Sen. Ted Cruz (R-Texas) says he doesn’t think that President Trump’s attacks on Hunter Biden will move even one voter.
Cruz told Jonathan Swan of Axios in an interview that Democratic presidential nominee Joe Biden’s “best moment” in the Oct. 22 debate came when he brushed off Trump’s attacks on his family and turned to the camera to tell viewers that their families matter more.
“One of Biden’s best points was when he said all these attacks back and forth about my family and [Trump’s] family, they don’t matter. What matters is your family. That may have been Biden’s best moment, actually,” Cruz said.
Asked to clarify his view that attacks on Hunter Biden haven’t been effective, Cruz replied: “I don’t think it moves a single voter.”
Trump has focused relentlessly on Hunter Biden’s business dealings in Ukraine and China during the final weeks of the campaign and hit Joe Biden on his family’s earnings during their last debate.
“He is the vice president of the United States, and his son, his brother and his other brother are getting rich, they’re like a vacuum cleaner,” he said at one point.
“His son walked out with a billion and a half dollars from China,” he later added.
Cruz was a GOP primary opponent of Trump's in 2016. During that campaign, Trump attacked Cruz's wife at one point and his father at another, suggesting falsely that the older Cruz was somehow involved in President John F. Kennedy's assassination.
The Texas senator said attacks on both sides directed at the presidential candidates’ family members don’t have traction with voters.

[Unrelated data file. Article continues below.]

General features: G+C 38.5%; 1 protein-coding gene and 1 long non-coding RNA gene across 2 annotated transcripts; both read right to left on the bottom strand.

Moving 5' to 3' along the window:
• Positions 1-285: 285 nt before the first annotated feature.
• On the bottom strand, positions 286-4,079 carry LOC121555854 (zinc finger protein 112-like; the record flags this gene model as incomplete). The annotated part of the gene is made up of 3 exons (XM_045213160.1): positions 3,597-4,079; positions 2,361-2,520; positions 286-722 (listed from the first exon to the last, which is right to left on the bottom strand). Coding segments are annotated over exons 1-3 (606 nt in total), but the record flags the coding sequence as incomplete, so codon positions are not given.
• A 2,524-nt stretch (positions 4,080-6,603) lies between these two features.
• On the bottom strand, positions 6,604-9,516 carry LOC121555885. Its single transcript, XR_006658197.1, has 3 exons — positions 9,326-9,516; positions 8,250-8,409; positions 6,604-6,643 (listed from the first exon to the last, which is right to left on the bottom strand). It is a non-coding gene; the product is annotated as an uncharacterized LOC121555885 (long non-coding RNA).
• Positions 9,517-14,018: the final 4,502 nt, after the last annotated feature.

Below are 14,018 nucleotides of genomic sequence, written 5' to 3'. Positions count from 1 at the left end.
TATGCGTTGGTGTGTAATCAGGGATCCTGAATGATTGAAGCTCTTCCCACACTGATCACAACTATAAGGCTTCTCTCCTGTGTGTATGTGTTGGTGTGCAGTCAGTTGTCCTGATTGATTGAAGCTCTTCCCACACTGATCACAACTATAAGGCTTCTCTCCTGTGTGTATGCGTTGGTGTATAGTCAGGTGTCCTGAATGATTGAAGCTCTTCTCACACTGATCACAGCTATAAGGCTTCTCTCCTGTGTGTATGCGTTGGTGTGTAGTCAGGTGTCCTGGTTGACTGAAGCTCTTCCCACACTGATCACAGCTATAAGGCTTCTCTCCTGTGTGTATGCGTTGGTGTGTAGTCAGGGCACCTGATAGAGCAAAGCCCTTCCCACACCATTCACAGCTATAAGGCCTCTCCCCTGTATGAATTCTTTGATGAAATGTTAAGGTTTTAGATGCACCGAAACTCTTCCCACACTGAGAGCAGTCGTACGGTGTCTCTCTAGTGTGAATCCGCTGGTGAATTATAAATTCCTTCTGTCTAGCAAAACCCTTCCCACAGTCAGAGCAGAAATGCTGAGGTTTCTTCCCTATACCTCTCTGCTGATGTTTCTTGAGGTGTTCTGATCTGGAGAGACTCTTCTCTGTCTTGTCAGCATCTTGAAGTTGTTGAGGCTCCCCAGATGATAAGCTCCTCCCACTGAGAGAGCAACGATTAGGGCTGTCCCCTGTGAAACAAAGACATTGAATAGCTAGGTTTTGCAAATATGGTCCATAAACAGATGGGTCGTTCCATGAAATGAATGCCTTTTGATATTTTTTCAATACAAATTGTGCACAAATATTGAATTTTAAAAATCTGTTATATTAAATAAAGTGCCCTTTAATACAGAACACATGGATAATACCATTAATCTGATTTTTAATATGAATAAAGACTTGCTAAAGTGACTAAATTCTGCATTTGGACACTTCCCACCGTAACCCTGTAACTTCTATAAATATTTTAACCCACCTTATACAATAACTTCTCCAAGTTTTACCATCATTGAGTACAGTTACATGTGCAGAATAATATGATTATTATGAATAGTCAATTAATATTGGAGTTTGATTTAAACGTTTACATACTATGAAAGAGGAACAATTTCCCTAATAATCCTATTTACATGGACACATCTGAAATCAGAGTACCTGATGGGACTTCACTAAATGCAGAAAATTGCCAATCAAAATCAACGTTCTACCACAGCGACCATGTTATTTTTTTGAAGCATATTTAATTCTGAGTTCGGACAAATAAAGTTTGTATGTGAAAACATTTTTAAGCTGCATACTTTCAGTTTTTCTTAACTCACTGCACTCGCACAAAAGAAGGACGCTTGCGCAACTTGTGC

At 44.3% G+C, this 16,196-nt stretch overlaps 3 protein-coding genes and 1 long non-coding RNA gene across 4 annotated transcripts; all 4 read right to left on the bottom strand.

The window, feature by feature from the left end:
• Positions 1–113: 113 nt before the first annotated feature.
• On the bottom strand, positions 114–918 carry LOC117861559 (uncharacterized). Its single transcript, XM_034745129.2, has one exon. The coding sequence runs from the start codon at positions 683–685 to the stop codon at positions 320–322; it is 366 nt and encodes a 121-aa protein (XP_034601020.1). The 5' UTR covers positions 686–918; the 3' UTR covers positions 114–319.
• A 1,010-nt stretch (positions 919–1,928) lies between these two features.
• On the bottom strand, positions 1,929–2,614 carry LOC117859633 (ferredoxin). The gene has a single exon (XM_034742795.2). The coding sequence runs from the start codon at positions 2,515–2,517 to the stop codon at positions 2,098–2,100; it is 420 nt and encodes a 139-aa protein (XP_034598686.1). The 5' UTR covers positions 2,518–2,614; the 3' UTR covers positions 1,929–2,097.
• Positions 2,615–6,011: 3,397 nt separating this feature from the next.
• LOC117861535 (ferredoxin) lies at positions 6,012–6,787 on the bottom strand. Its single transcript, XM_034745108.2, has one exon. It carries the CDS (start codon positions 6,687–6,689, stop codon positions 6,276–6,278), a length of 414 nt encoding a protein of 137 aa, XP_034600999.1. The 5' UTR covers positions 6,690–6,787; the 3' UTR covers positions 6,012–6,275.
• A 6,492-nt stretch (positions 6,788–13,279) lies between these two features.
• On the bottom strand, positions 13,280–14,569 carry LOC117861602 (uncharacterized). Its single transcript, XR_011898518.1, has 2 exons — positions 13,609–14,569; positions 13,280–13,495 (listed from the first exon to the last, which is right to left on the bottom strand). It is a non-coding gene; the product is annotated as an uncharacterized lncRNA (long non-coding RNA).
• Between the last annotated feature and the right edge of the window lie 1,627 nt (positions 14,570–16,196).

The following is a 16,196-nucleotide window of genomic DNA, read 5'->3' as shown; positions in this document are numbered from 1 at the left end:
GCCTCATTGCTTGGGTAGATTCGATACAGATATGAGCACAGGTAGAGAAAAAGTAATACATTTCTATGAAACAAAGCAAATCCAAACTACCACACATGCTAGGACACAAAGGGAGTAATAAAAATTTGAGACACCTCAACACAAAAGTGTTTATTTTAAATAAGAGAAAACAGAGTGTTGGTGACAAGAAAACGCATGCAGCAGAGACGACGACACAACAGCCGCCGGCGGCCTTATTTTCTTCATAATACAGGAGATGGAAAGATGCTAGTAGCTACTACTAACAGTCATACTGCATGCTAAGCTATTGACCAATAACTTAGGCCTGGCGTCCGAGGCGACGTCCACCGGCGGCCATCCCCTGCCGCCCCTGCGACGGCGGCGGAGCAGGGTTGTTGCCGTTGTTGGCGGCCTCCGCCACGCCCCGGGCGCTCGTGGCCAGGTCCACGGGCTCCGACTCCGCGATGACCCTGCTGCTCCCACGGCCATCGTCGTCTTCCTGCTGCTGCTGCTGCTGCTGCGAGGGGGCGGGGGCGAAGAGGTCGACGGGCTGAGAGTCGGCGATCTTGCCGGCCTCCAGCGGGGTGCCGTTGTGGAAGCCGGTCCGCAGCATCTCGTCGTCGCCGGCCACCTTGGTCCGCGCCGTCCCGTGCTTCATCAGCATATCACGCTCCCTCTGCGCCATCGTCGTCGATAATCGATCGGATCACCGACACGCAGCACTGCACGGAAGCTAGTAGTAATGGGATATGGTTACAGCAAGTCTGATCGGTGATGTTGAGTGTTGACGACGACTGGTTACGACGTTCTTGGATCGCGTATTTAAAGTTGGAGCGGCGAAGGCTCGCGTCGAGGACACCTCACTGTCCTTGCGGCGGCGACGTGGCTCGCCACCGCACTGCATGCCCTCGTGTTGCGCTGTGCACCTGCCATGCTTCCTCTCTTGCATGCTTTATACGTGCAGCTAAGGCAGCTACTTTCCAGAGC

“That I don’t see as moving votes significantly,” he said.
Recent polls show Trump and Biden in a close race in Texas, a traditionally Republican-leaning state that last voted for a Democrat for president in 1976.
A Dallas Morning News–University of Texas-Tyler poll published over the weekend showed Biden leading Trump by 4 points, 48 percent to 45 percent, in the Lone Star State.
The same poll showed Sen. John Cornyn’s (R-Texas) lead over his Democratic challenger, M.J. Hegar, slipping to 8 points from 11 points in September.
Other polls show Trump with a narrow lead over Biden in Texas.
A New York Times–Siena College poll conducted from Oct. 20 to Oct. 25, which included some respondents surveyed after the debate, showed Trump leading Biden by 4 points, 47 percent to 43 percent.
Biden said during the debate that he would “transition” away from the oil industry when Trump asked him: “Would you close down the oil industry?”
Biden later clarified to reporters “we’re not getting rid of fossil fuels,” “we’re getting rid of subsidies for fossil fuels.”